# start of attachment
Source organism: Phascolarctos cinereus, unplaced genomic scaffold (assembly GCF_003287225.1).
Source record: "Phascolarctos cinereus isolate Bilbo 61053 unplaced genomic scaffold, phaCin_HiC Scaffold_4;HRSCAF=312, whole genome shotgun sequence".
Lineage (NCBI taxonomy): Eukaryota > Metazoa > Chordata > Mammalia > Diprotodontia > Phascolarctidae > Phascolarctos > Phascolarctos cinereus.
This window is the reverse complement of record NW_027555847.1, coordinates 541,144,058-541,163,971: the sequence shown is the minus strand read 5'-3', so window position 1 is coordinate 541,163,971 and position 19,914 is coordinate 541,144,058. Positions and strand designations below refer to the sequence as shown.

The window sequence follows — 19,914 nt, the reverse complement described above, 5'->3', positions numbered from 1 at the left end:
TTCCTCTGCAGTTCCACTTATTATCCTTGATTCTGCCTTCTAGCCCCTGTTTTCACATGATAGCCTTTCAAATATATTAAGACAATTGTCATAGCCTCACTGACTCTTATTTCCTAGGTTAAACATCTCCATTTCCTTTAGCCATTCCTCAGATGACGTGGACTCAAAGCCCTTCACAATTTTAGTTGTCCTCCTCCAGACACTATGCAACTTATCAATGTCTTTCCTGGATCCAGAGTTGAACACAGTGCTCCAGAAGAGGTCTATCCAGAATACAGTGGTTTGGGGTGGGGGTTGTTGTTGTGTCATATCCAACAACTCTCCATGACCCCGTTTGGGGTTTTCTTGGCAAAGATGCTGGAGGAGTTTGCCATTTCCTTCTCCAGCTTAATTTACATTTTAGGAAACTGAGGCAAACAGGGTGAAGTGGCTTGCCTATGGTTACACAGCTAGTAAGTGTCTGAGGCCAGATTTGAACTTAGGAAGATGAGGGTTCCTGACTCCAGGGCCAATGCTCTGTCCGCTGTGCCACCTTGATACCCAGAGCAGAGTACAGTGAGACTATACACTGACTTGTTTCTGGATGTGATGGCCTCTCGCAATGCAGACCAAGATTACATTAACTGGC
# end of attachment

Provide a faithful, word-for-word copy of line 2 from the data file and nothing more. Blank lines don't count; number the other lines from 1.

Source record: "Phascolarctos cinereus isolate Bilbo 61053 unplaced genomic scaffold, phaCin_HiC Scaffold_4;HRSCAF=312, whole genome shotgun sequence".